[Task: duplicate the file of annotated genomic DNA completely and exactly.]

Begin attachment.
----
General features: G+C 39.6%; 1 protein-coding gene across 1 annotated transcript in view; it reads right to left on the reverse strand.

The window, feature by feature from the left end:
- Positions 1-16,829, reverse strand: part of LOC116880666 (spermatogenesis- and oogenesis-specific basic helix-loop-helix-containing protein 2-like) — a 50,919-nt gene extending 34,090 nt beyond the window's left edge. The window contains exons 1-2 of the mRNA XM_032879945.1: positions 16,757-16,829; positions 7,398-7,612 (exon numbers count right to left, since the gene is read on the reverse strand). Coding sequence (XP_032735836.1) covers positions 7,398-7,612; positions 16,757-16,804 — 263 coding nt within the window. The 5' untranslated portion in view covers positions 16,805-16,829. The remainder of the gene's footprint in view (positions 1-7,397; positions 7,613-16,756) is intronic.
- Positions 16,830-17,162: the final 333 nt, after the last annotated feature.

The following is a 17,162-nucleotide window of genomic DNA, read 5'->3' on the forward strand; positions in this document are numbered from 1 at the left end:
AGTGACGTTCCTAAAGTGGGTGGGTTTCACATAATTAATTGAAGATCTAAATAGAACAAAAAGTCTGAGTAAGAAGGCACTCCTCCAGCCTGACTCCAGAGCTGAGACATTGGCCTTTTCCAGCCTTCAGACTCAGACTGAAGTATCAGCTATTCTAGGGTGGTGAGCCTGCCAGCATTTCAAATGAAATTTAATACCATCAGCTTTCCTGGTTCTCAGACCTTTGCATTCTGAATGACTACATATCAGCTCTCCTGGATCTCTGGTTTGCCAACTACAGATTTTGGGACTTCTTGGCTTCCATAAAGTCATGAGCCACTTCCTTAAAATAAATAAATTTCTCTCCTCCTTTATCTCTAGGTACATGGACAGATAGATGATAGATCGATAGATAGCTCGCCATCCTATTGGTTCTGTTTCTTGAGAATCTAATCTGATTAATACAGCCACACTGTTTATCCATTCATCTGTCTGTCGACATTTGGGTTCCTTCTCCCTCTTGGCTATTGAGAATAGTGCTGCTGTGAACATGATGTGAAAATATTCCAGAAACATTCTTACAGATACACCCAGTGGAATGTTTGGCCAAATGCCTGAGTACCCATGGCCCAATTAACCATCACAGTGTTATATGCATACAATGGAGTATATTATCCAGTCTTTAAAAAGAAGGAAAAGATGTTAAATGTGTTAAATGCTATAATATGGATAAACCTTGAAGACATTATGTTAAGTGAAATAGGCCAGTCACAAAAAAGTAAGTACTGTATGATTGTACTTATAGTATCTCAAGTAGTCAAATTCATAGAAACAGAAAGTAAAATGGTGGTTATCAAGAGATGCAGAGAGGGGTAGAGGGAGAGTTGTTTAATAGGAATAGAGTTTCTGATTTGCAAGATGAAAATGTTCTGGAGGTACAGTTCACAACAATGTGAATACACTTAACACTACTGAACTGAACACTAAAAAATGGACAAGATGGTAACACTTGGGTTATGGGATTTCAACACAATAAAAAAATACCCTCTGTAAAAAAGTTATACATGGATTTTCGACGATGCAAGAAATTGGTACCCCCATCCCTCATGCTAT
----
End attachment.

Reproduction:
General features: G+C 39.6%; 1 protein-coding gene across 1 annotated transcript in view; it reads right to left on the reverse strand.

The window, feature by feature from the left end:
- Positions 1-16,829, reverse strand: part of LOC116880666 (spermatogenesis- and oogenesis-specific basic helix-loop-helix-containing protein 2-like) — a 50,919-nt gene extending 34,090 nt beyond the window's left edge. The window contains exons 1-2 of the mRNA XM_032879945.1: positions 16,757-16,829; positions 7,398-7,612 (exon numbers count right to left, since the gene is read on the reverse strand). Coding sequence (XP_032735836.1) covers positions 7,398-7,612; positions 16,757-16,804 — 263 coding nt within the window. The 5' untranslated portion in view covers positions 16,805-16,829. The remainder of the gene's footprint in view (positions 1-7,397; positions 7,613-16,756) is intronic.
- Positions 16,830-17,162: the final 333 nt, after the last annotated feature.

The following is a 17,162-nucleotide window of genomic DNA, read 5'->3' on the forward strand; positions in this document are numbered from 1 at the left end:
AGTGACGTTCCTAAAGTGGGTGGGTTTCACATAATTAATTGAAGATCTAAATAGAACAAAAAGTCTGAGTAAGAAGGCACTCCTCCAGCCTGACTCCAGAGCTGAGACATTGGCCTTTTCCAGCCTTCAGACTCAGACTGAAGTATCAGCTATTCTAGGGTGGTGAGCCTGCCAGCATTTCAAATGAAATTTAATACCATCAGCTTTCCTGGTTCTCAGACCTTTGCATTCTGAATGACTACATATCAGCTCTCCTGGATCTCTGGTTTGCCAACTACAGATTTTGGGACTTCTTGGCTTCCATAAAGTCATGAGCCACTTCCTTAAAATAAATAAATTTCTCTCCTCCTTTATCTCTAGGTACATGGACAGATAGATGATAGATCGATAGATAGCTCGCCATCCTATTGGTTCTGTTTCTTGAGAATCTAATCTGATTAATACAGCCACACTGTTTATCCATTCATCTGTCTGTCGACATTTGGGTTCCTTCTCCCTCTTGGCTATTGAGAATAGTGCTGCTGTGAACATGATGTGAAAATATTCCAGAAACATTCTTACAGATACACCCAGTGGAATGTTTGGCCAAATGCCTGAGTACCCATGGCCCAATTAACCATCACAGTGTTATATGCATACAATGGAGTATATTATCCAGTCTTTAAAAAGAAGGAAAAGATGTTAAATGTGTTAAATGCTATAATATGGATAAACCTTGAAGACATTATGTTAAGTGAAATAGGCCAGTCACAAAAAAGTAAGTACTGTATGATTGTACTTATAGTATCTCAAGTAGTCAAATTCATAGAAACAGAAAGTAAAATGGTGGTTATCAAGAGATGCAGAGAGGGGTAGAGGGAGAGTTGTTTAATAGGAATAGAGTTTCTGATTTGCAAGATGAAAATGTTCTGGAGGTACAGTTCACAACAATGTGAATACACTTAACACTACTGAACTGAACACTAAAAAATGGACAAGATGGTAACACTTGGGTTATGGGATTTCAACACAATAAAAAAATACCCTCTGTAAAAAAGTTATACATGGATTTTCGACGATGCAAGAAATTGGTACCCCCATCCCTCATGCTAT